During lunch with four pastors, a volunteer and a teenager who all work with people who are mentally challenged, the question was asked, “Should we go and see the movie Tropic Thunder?”  In case, you don’t know, I have been told–because I haven’t seen the film–that this a movie that contains some demeaning and even profane references to persons who are developmentally delayed.  It takes the degrading term “retard” to a new low.

 After a brief discussion of the movie and the pros and cons about viewing the movie, one of the teenagers who was sitting at the table asked, “Why would you even want to go and see that?

Perhaps the greatest problem with this kind of thing is that you want to be current and relevant.  In fact, won’t your opinions be dismissed if you don’t spend the time and actually see film?  Doesn’t being able to speak with authority mean that you must know what you are talking about and doesn’t that also mean that you must see the movie?

Balancing on the other foot, paying to see the movie only promotes the profits, encouraging other movie makers to copy-cat the experience.  “Sure it was a controversial movie but look how much money they made” could become the rationale for more of the same.

I happen to agree with the teenager at the table.  However, there would be great satisfaction in going to the movie, then walking out and asking for my money back.  Yet, if this is my plan and purpose, isn’t that a bit deceitful?   

As it often does in a free flow of ideas, the conversation morphed into one pastor telling about a private Christian school in Florida that had a contest at lunch time called “Retard of the Day.”  This contest was to humiliate the misbehaving students and help control them during this rowdy time.  I think, as a group, we left the lunch table with the disturbing realization that there seems to be no good way to handle this issue.  We were also smacked in the face with the understanding that abuse is allowed–even in Christian circles–in regard to this population and the mental health population that would not be allowed with any other sub-cultures. 

However, I was so grateful that these important people in our culture aren’t being warehoused and ignored.  I was raised in the South.  I remember the days when the mantra of the white population was “they don’t care and they don’t know any better.”  We found out in technicolor reality that we were acutely wrong and things began to change.  The South of today is not perfect by any means in regard to race relations; but so much better than the South of the ’50’s.  Yet, blacks and whites will tell you that it has taken years of pain and suffering on all sides to reach where we are.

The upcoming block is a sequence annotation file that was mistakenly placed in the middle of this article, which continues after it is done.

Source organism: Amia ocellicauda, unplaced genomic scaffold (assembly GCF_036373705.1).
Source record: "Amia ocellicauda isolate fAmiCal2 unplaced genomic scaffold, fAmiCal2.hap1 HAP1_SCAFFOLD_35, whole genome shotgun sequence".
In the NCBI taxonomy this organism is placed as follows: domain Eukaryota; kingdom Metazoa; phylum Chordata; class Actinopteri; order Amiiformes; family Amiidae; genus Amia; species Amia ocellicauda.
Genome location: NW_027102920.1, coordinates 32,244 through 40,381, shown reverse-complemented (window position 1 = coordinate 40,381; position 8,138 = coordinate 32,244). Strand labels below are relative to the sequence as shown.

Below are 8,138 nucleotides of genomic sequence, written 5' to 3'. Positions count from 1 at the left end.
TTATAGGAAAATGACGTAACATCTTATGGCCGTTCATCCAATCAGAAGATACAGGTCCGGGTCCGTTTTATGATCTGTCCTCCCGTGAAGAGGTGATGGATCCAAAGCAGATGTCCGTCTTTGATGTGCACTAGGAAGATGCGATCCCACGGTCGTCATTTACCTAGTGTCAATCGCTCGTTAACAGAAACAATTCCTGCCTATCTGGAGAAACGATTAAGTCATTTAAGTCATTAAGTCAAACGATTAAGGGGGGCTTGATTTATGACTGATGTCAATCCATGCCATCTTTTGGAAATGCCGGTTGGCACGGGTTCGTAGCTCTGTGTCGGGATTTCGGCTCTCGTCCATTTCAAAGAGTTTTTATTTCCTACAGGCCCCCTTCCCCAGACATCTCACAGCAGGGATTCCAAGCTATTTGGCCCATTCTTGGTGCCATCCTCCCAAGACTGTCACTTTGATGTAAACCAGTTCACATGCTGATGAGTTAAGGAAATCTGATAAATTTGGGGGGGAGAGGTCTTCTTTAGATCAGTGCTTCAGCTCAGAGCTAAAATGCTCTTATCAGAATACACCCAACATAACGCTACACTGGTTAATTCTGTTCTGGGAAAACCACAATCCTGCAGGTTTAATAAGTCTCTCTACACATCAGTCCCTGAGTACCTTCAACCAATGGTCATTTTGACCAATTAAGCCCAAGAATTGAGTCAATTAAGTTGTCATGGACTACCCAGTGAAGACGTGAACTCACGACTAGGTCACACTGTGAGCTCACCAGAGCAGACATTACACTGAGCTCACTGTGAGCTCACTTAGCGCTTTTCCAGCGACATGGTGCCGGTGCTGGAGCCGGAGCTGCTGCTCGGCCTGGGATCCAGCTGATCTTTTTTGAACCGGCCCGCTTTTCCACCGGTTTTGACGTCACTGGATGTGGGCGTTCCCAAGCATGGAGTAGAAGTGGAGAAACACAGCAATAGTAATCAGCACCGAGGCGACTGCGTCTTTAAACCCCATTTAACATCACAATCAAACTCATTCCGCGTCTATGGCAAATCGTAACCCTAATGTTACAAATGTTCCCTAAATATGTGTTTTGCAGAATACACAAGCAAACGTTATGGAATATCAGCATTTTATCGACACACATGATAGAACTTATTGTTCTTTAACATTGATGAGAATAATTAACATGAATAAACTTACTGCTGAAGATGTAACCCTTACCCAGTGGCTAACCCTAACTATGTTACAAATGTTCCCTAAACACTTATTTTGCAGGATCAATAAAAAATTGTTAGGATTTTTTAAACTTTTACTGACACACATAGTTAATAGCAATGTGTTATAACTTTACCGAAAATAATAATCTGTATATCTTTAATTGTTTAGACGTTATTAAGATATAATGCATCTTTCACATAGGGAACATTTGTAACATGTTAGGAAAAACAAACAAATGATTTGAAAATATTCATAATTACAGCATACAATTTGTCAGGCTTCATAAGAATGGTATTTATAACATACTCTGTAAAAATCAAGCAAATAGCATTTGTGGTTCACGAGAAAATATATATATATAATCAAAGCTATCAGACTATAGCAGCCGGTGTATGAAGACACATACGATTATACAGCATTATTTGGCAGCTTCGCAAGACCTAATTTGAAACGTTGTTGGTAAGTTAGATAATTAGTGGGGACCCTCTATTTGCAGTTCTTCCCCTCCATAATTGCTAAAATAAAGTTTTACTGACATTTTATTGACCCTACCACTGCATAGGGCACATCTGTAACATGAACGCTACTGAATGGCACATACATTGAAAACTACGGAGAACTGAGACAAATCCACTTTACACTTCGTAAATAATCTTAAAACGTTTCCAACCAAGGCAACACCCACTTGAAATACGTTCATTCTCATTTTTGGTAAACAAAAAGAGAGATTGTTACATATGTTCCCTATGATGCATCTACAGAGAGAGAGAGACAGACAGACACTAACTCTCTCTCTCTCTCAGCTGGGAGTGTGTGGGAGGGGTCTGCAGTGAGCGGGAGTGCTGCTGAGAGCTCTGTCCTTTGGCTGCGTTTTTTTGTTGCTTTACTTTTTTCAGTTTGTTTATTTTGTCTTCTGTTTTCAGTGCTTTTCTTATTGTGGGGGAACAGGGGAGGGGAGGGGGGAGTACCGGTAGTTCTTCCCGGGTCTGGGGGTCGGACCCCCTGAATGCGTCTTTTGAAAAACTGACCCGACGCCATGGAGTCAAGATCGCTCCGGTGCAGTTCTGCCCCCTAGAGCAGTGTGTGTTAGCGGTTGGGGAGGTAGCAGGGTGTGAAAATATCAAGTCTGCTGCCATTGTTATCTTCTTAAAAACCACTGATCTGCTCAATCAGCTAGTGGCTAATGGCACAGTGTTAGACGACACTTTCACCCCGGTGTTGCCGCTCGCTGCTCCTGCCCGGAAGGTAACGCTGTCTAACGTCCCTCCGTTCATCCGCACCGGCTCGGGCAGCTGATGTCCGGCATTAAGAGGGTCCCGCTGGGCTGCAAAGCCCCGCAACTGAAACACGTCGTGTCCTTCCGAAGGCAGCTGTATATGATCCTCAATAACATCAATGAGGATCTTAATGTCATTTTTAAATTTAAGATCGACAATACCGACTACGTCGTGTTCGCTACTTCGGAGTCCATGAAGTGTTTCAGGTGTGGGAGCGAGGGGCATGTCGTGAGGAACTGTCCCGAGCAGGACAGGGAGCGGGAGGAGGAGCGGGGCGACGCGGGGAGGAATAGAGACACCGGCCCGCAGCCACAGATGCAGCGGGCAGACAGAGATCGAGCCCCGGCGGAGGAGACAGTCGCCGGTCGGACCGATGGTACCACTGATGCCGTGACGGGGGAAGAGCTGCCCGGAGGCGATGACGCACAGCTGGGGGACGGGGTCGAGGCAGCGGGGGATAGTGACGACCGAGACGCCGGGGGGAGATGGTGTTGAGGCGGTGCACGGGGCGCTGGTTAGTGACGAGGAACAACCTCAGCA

I didn’t march in any demonstrations to make things better.  But I did reach out and touch my brothers and sisters of color who lived in the South and love them.  I did voice my opinion in mixed company.  I did monitor the use of offensive words to insure they weren’t used by me or my children.  

Perhaps the movie, Tropic Thunder has given the mentally challenged community a resounding slap that will back fire into society as a whole.  Perhaps professionals and pastor will stop ignoring the offenses and begin to speak out and reach out in love and grace.  We can only pray that this will happen.

How do you plan on handling this offensive piece of Hollywood cinema?


Of course, she won’t come or bring her two children because she ended the telephone conversation with “I’ll think about it.”  In polite language that means “No.”  And I don’t blame her.

I’d called this mother to invite her to come and bring her children to our Special Gathering that meets on Sunday morning at First United Methodist Church in Melbourne.  I liked her immediately.  The vibrancy and confidence of her personality was exposed in her voice.  She was polite and careful not to reveal the offenses she’s experienced over the years.  But I’ve worked with The Special Gathering of Indian River which is a ministry within the mentally challenged community for almost 20 years.  We do classic ministry, evangelism and discipleship. Too often I’ve heard the signs and her conversation screamed with desperate undertones of rejection.